Caro Meets Musicals & Opera Interview Theatre Interview

Tim Heath and David Donegan: Kathy Kirby – Icon

By | Published on Thursday 22 October 2015

I am not sure that everyone who reads this will remember Kathy Kirby, but back in the sixties, she was a renowned singing star. Learning about this biographical musical kindled some misty memories for me (only vague because her fame had waned by the time I was born) and I immediately went looking for more information on her.


It’s a relatively short play, and has been teamed with a second piece, ‘I Play For Me’, also about a musician. To find out more, I put some questions to director Tim Heath and producer David Donegan.

CM: Kathy Kirby was an icon for some, but for those who are unaware of her, can you tell us who she was?
TH&DD: She was a superb singer with great technique who more or less ran away from home at the age of 16 and fell in love with the great band leader Bert Ambrose. He became her mentor, lover and manager and moulded her into the highest paid British female singer of the 1960s, an English Marilyn Monroe, recording a number of hits and representing Great Britain at the 1965 Eurovision Song Contest. She died in poverty in 2011.

CM: The play is biographical, obviously, but what is the focus of the play? Does it tell her whole story or re-create a particular phase of her life?
TH&DD: It tells most of her life story, but focuses on how she coped with life and fading stardom after Ambrose’s death in 1971.

CM: It sounds as though the conclusion of her life was quite sad. Is that something that the show dwells on? Is it in any sense a cautionary tale?
TH&DD: It is not a cautionary tale, nor was she sad at the end of her life. The show is the story of someone cut off from reality by wealth and stardom finding a new inner peace, contentment in poverty and obscurity and realising that, in the words of the song, ‘Love is the answer’.

CM: What attracted you to the piece? What made you want to direct it? Where did the idea for the show come from?
TH: The theme of rebirth and the attainment of self-knowledge attracted me as a theme; the power of her rendition of the songs she sang excited me, as did the challenge of telling a story through those songs.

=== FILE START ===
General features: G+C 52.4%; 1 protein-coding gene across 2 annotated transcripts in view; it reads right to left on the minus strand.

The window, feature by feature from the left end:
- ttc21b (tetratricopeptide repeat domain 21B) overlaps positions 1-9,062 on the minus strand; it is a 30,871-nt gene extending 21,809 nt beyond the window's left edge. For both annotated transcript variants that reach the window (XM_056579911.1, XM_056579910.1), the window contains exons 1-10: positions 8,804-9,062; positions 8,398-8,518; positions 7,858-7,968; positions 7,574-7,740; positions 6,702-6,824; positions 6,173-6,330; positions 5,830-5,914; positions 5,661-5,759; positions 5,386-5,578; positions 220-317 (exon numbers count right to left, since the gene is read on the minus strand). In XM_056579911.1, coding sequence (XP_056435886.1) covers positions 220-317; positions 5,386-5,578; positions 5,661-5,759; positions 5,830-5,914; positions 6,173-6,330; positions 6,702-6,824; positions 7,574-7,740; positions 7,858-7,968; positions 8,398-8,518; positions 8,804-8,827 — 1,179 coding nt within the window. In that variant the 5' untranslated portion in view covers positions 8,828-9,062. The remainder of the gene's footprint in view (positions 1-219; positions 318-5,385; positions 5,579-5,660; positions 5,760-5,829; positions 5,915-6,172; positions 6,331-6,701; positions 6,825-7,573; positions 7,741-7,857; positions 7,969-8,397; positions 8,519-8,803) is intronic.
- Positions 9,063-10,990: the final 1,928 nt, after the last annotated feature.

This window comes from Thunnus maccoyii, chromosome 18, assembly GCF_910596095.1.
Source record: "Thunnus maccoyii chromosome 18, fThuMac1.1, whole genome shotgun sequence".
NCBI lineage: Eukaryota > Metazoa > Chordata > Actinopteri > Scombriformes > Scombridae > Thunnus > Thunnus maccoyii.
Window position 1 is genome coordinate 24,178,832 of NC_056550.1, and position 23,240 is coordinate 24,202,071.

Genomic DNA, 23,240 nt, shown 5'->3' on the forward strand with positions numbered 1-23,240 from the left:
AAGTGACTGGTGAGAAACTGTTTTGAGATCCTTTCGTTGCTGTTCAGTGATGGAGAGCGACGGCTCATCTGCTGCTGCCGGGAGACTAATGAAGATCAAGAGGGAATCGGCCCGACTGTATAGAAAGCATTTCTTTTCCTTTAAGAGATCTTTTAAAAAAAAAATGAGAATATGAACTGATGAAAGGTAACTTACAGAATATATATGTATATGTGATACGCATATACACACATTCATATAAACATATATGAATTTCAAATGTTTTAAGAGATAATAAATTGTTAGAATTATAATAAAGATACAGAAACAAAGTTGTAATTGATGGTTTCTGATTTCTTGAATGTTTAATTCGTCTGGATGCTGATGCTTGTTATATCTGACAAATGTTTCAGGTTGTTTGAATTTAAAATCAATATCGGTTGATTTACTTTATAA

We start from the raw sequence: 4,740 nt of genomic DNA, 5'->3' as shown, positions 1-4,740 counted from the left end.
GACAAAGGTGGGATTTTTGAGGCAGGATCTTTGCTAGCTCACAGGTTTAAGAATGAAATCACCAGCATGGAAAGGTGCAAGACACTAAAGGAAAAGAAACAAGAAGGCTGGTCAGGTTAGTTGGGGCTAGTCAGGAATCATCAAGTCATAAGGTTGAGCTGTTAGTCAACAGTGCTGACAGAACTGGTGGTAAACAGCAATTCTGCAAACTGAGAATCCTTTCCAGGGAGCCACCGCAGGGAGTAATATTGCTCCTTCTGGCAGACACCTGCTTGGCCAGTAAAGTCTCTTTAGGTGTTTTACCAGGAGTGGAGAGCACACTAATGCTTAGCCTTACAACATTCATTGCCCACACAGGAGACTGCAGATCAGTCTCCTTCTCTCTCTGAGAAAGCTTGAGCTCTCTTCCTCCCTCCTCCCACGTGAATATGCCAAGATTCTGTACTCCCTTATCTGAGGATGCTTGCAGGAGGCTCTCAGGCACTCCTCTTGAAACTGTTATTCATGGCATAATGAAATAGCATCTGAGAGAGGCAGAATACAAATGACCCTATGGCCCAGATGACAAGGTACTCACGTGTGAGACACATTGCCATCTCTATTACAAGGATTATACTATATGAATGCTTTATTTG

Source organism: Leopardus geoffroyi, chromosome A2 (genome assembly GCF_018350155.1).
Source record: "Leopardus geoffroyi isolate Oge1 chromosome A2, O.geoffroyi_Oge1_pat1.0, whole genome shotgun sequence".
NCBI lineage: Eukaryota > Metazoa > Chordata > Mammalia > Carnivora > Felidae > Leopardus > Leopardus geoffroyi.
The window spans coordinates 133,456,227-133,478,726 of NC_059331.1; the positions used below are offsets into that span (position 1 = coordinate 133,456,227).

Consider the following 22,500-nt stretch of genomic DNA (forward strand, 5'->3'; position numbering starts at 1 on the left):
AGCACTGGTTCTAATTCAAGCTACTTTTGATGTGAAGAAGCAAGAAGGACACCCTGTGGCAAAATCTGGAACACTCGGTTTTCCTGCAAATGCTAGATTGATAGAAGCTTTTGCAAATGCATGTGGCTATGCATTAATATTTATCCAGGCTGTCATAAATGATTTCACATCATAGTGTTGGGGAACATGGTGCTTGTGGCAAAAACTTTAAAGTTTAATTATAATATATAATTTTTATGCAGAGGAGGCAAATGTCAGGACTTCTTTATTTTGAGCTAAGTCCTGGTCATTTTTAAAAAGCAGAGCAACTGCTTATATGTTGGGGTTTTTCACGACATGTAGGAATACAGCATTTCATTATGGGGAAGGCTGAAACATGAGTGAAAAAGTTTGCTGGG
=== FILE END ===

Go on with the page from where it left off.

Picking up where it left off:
DD: The idea of a play with music about Kathy Kirby came to me when I read her obituary in 2011. I remembered her as a wonderfully glamorous star of the sixties who then disappeared from public view.

CM: Naturally it’s a musical – but is all the music based on the songs she used to sing, or does it go further than that…?
TH&DD: The songs are all ones she used to sing, with a wide range of styles. The first play of our double-bill, however, has a newly composed song supposedly written by the lead character, a fictional rock star. This new song is in the style of Bob Dylan meets Simon and Garfunkel.

CM: Tell us about the other piece in the double bill, ‘I Play For Me’. Why are the two things being staged together?
DD: Tom O’Brien wrote the one original act play about Kathy Kirby which was very well received at a ‘try out’ of 5 performances in 2012. It was beautifully constructed, and captured the essence of Kathy Kirby’s talent and character.

Tim Heath and I considered several options, such as extending Tom’s play to two acts, or mounting a double bill. We spent several months researching existing plays set in the 1960s. We eventually decided to commission a brand new play by our colleague, TV writer David Cantor. – ‘I Play For Me’ – which features a male rock star with his own gifts and flaws.

This gave us a balance between the two acts, and the character playing young Kathy Kirby also plays a part in David Cantor’s play, providing a logic and connection to double bill the two plays.

CM: What’s next for the show? Are there plans for further development?
DD: We would love to see the work develop further, and mount a longer run. So far we have received very positive reviews and feedback. It’s been such a great journey to date for me, Tim, and all our talented cast, musicians and creative team.

‘Kathy Kirby: Icon’ is on at the White Bear Theatre until 8 Nov. See this page here for more info and to book tickets.


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